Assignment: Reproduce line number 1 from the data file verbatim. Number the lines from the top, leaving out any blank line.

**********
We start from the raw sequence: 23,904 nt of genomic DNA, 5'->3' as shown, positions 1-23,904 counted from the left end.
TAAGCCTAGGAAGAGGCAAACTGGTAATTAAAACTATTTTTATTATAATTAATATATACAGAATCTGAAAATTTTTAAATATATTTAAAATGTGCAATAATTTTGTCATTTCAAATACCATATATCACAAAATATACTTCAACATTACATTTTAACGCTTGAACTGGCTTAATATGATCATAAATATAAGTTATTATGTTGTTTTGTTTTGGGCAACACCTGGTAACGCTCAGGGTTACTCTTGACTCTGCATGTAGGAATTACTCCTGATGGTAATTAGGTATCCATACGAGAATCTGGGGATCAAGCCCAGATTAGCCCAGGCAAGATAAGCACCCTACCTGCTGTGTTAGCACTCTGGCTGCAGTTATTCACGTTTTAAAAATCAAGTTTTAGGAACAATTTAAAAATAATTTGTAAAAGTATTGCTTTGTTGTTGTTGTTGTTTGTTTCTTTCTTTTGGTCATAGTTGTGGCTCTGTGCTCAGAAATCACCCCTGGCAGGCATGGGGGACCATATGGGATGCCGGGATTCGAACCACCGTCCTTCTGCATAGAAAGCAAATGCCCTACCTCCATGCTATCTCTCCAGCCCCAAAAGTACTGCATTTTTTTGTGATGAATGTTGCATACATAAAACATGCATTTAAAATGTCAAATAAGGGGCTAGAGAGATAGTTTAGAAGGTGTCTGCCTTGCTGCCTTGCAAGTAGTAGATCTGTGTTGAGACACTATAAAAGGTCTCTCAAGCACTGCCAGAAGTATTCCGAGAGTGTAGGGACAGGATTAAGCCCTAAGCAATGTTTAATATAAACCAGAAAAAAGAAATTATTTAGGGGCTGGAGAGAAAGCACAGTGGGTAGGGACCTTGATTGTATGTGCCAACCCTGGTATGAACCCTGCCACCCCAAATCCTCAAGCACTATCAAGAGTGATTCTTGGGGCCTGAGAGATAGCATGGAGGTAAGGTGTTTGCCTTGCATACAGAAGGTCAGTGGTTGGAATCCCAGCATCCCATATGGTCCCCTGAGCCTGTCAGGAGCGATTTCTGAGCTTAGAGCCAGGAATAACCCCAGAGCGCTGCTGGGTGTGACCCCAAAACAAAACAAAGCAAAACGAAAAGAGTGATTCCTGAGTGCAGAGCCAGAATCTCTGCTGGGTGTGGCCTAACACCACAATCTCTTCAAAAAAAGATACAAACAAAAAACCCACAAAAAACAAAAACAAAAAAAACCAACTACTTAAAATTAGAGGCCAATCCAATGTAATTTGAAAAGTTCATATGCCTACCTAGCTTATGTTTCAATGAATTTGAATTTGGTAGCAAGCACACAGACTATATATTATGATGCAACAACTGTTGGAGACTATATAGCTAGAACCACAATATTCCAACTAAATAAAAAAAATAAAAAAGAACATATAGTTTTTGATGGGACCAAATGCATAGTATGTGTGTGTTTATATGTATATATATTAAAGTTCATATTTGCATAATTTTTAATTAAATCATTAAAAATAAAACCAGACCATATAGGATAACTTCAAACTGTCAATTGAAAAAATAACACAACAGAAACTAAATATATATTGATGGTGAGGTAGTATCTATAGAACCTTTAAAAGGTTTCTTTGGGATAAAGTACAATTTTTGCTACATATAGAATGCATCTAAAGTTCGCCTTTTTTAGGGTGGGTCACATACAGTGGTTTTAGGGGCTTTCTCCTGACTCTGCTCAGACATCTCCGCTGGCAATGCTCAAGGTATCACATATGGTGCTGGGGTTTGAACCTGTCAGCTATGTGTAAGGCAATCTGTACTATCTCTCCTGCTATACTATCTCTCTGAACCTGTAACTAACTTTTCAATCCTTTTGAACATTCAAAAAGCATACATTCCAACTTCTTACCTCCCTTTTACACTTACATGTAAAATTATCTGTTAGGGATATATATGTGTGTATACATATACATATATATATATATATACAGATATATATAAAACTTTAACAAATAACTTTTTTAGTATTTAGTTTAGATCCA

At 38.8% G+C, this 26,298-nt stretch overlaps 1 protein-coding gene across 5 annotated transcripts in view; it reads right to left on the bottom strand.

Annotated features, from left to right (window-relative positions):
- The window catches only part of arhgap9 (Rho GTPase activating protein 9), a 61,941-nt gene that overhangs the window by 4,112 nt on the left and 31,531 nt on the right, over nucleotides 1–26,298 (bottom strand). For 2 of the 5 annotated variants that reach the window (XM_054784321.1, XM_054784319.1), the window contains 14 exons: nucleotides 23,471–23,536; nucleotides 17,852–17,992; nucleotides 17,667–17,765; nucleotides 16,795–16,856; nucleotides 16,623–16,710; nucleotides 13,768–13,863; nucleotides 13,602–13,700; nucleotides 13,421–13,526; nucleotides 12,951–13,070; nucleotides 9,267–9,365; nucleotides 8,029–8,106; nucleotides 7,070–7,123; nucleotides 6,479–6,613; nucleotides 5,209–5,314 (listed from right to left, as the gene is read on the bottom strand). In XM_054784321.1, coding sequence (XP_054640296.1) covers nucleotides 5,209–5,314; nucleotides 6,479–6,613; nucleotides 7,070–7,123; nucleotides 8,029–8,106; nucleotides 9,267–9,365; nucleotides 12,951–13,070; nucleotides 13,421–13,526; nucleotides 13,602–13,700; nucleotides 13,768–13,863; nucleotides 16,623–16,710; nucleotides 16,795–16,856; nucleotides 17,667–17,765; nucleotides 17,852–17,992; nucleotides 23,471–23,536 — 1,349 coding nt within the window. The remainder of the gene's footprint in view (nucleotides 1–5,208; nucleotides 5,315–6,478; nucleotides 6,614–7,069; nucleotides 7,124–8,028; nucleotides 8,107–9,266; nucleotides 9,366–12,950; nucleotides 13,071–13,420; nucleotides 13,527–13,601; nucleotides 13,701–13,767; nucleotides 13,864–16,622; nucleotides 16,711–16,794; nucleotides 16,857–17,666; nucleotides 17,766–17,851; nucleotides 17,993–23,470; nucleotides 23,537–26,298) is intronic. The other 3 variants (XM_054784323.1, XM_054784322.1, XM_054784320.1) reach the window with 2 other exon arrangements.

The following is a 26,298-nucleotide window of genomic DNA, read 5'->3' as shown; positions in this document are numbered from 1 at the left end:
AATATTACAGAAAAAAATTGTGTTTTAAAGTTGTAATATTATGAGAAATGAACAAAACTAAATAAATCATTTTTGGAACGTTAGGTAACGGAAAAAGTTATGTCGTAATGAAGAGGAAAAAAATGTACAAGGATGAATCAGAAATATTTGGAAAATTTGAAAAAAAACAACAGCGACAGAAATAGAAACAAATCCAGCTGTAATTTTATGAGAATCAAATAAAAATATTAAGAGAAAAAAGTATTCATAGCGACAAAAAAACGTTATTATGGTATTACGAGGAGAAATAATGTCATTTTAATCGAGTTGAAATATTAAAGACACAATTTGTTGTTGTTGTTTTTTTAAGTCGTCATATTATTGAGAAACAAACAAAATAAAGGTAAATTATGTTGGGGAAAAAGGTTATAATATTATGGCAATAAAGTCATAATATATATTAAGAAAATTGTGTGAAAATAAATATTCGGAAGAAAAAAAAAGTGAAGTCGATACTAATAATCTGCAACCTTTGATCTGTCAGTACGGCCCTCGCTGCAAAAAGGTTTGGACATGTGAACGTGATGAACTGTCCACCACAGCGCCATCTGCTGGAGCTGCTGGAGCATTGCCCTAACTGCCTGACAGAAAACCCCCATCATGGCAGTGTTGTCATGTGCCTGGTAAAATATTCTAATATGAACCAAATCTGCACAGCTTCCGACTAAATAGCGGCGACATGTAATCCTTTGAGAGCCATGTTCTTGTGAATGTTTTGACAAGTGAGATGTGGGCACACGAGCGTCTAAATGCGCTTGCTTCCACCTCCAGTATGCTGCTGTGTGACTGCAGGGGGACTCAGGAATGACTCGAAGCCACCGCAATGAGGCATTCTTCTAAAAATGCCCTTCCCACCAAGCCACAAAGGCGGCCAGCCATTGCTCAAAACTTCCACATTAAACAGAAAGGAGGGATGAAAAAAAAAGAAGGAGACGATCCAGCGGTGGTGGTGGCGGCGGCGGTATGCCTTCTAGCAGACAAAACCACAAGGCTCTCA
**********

We start from the raw sequence: 23,904 nt of genomic DNA, 5'->3' as shown, positions 1-23,904 counted from the left end.